The biggest tax cuts announced by the Chancellor in his Autumn Statement were in NICs, where self-employed people will no longer pay Class 2 NICs at all from April 6, 2024. Class 4 NICs will be reduced from 9% to 8% from the same date, while Class 1 employee NICs – which apply to employees working under PAYE – falls from 12% to 10%.
The removal of Class 2 NICs means anyone who is self-employed and has profits above £12,570 will no longer need to pay Class 2 NICs, but they will still receive access to the contributory benefits associated with these payments in the past, such as the State Pension. Benefits will also still be accessed for those self-employed people with profits between £6,725 and £12,570 through a National Insurance Credit. Those who have profits below £6,725 can still make voluntary NICs if they want to.
Employees aren’t being left out of the Chancellor’s largesse either – Class 1 NICs is being cut from 12% to 10% from April 6, 2024. The NICs cuts overall will cost the Treasury around £9 billion and put an extra bit of cash into the pockets of around 29m workers in the UK.
Those earning £20,000 a year will keep an extra £149 per year if they are employed, or £254 per year if they are self-employed. This rises to £754 and £556 respectively, when both the employed and self-employed reach £60,000 according to expert calculations.
However, the effect of freezing tax thresholds more than wipes out the benefit from the cuts announced, as the overall tax take has risen to its highest level for 70 years. The cut to the additional rate threshold to £125,140 at the start of the current tax year, will earn £29.3 billion for the Treasury by 2027/28, according to the Office for Budget Responsibility – the equivalent of increasing the basic rate of income tax by 4p. So, it is a little like giving with one hand while taking with the other.
However, employers who hire Armed Forces veterans will be able to continue to claim relief for longer than expected on the secondary Class 1 NICs due on the wages of veterans for the first 12 months of their civilian employment.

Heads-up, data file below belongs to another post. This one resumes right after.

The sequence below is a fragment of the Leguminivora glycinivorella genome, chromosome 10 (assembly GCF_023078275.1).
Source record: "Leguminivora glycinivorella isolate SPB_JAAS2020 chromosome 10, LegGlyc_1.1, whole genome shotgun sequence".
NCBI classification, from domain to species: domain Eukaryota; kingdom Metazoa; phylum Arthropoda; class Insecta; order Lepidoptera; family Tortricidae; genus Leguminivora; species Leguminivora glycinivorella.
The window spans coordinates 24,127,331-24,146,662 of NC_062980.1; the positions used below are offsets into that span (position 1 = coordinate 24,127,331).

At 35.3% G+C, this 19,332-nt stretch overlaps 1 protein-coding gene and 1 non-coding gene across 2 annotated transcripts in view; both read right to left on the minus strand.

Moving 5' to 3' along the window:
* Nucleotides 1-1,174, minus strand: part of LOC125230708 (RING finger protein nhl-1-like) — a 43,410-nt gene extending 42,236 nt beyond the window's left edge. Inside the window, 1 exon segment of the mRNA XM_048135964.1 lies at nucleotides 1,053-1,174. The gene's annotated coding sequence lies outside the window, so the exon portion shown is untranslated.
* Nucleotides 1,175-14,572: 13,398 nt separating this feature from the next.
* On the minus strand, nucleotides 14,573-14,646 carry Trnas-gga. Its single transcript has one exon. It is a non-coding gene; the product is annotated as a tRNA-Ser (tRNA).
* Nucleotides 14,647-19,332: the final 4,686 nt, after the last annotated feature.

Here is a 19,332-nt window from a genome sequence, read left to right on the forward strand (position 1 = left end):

HMRC said: “The relief applies to earnings up to the Veterans Upper Secondary threshold, which is £967 per week.”
To qualify for the employers’ relief, the veteran being employed must have been in the UK regular Armed Forces. The relief is available until April 5, 2025.
Despite these welcome cuts to NICs providing some benefit to workers, the rising cost of living is outpacing the benefits, based on calculations from the Office for Budget Responsibility which shows how much we will each be paying to cover ongoing debts, especially our mortgage debts.
The OBR forecasts that the cost of servicing household debt will rise from £73 billion in 2023 to £151 billion in 2026. This is higher than the peak of 2008, when the debt figure was £98.3 billion. The Liberal Democrats have calculated that the typical household will soon be spending £5,350 per year to “service” their debts, including mortgages which have seen rates rise significantly along with the Bank of England base rate over the past year.
Liberal Democrat Treasury Spokesperson Sarah Olney MP said: “This is a horror show for Brits. There is no end in sight to the mortgage nightmare faced by millions. Not only have household finances been clobbered by a barrage of tax rises, but now they face household debts not seen since the financial crisis.
“The blunt truth is that any tax cut before the election will be more than cancelled out by the mortgage bombshell.”
If you want to find out whether you are going to be better or worse off with the NICs changes, or you need some help or guidance to deal with rising mortgage costs, then please get in touch with us and we will be happy to help you.